Security document (mortgage) form and content

What is the typical form of a security document over the aircraft and what must it contain?

Other than in respect of the generic provisions of the UAE Federal Law (Law No. 18 of 1993) in relation to the Law of Commercial Transactions (the Commercial Code) concerning mortgages over movable assets and, if applicable, the above-mentioned Federal Law No. 20 of 2016, there is no significant or specific aviation law in the UAE in respect of aircraft security documents such as aircraft mortgages and, therefore, no typical form for such security document would apply. The Commercial Code’s provisions applicable to commercial mortgages over movable assets require the transfer of possession of the movable asset to the mortgagee, whether fully or partially under a joint possession between the mortgagor and the mortgagee. In this context, the affixing of nameplates setting out clearly that the aircraft is mortgaged in favour of a mortgagee would address this requirement up to a certain extent. Furthermore, if mortgages fall within the scope of Federal Law No. 20 of 2016, the conditions set out under its article 8 of Chapter IV would apply. In particular, the registered aircraft mortgage would be enforceable subject to the mortgagee’s obligation to notify its rights against the pledged asset to any third party having a right of possession of the aircraft. From a practical standpoint, such notice should be sent by electronic means or, alternatively, by way of courier or registered mail with an acknowledgement of receipt.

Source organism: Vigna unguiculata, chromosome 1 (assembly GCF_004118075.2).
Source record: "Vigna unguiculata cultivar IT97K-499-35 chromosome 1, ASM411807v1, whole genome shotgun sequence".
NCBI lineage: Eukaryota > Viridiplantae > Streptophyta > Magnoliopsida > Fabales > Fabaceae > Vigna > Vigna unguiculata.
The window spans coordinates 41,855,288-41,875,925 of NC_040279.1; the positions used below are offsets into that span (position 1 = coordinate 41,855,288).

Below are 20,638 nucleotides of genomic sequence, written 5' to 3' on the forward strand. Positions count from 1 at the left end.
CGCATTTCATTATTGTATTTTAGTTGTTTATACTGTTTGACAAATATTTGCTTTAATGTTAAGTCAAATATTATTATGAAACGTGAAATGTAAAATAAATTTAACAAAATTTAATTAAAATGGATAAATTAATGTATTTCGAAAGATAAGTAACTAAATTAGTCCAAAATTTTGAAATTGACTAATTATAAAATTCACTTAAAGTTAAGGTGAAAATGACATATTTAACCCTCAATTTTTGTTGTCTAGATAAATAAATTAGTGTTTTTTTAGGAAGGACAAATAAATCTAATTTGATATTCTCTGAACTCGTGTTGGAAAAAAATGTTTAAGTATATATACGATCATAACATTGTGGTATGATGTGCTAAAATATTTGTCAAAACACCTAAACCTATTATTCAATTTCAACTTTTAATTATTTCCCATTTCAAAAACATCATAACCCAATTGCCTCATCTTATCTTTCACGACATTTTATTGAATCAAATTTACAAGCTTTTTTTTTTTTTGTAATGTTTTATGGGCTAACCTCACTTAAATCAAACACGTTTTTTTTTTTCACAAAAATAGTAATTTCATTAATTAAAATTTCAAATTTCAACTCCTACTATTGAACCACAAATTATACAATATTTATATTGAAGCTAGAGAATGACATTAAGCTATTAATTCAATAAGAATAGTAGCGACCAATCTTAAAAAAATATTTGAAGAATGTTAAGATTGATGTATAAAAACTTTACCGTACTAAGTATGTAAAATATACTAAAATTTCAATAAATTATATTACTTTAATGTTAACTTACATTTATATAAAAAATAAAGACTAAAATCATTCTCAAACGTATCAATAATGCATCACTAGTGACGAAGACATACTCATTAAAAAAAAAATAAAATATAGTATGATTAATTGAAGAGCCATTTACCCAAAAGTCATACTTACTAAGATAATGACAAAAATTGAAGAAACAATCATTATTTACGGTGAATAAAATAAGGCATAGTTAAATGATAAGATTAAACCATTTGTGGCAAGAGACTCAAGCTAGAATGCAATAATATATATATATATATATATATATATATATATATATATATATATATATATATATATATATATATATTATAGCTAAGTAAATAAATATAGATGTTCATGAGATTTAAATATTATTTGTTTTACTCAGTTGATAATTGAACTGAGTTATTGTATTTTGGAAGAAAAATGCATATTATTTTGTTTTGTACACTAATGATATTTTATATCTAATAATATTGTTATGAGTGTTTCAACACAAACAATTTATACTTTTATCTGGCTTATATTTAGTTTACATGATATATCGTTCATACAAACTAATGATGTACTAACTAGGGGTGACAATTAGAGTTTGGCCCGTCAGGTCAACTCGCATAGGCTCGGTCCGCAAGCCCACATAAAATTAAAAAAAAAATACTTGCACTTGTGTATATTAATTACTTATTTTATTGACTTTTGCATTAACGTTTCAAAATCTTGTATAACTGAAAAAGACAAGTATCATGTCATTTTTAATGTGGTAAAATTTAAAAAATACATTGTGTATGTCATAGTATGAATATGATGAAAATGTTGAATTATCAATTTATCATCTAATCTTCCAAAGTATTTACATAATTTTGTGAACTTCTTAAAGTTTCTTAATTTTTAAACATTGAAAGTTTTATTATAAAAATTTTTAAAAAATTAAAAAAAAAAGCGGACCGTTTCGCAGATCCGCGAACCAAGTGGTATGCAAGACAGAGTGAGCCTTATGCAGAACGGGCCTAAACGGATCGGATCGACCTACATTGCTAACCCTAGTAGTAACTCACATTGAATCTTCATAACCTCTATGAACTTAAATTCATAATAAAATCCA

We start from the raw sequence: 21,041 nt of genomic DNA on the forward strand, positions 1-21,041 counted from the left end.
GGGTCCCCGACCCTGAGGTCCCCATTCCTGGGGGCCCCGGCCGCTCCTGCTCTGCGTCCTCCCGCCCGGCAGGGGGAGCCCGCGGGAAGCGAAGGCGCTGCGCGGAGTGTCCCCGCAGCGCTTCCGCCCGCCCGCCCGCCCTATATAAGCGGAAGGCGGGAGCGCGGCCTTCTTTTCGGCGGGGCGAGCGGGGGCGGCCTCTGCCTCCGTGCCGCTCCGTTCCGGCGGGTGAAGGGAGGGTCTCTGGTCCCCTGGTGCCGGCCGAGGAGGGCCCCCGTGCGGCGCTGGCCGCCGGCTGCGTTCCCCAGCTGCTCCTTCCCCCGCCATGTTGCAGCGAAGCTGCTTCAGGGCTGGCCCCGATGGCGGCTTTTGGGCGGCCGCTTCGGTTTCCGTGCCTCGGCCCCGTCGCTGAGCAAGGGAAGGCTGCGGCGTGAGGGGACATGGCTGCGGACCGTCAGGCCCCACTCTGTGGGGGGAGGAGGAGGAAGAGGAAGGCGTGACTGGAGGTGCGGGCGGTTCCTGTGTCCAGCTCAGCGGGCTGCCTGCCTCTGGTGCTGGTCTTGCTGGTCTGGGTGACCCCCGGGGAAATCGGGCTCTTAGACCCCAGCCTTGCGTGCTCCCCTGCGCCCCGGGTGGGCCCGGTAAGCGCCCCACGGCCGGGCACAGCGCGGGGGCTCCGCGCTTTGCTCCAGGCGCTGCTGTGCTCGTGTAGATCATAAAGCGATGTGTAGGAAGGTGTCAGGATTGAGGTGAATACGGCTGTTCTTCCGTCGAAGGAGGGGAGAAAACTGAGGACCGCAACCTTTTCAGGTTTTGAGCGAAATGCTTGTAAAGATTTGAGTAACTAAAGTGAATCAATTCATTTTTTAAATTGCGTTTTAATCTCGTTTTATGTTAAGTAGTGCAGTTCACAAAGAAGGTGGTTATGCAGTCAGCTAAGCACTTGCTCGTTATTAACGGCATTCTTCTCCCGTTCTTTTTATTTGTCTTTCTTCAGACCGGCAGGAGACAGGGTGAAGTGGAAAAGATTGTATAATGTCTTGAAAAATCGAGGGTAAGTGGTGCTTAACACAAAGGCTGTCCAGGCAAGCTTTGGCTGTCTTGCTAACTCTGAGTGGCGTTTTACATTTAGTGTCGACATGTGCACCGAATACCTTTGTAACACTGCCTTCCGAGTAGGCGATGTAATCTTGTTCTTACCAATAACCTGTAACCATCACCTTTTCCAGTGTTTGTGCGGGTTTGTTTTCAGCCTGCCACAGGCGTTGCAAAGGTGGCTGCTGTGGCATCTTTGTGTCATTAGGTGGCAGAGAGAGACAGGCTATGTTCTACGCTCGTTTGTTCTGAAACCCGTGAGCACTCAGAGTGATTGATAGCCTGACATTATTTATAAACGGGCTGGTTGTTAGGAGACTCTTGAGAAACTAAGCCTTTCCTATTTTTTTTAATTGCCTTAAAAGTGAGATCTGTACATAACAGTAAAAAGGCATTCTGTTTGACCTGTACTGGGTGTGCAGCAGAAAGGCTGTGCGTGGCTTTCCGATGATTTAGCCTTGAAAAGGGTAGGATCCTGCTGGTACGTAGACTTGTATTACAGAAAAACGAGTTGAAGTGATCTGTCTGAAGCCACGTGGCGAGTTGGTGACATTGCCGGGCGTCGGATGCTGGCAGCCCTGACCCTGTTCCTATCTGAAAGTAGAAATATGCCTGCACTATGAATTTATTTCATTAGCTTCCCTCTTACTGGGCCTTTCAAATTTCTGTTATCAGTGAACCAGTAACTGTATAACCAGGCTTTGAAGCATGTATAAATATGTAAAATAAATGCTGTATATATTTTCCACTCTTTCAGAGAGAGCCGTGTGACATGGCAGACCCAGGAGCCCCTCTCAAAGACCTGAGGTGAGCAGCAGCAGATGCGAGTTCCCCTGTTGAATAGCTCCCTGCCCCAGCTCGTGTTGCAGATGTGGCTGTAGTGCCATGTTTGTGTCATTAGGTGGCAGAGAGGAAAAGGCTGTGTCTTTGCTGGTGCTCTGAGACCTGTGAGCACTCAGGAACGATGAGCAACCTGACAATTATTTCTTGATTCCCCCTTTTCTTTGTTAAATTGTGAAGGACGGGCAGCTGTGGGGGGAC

As mentioned above, the Civil Aviation Law allows for the registration of a mortgage over a UAE-registered aircraft and the GCAA, in practice, permits the registration of mortgages governed by foreign law and reflects the name of the mortgagee on the certificate of registration on request. This registration may be considered as sufficient to record and protect the interests of the mortgagee and to prevent the mortgagor from deregistering the aircraft or effecting any change of ownership to the aircraft without the prior consent of the mortgagee. In this context, it is advisable that the mortgage or any other relevant security interest is recorded with the International Registry, to the extent that it is registrable.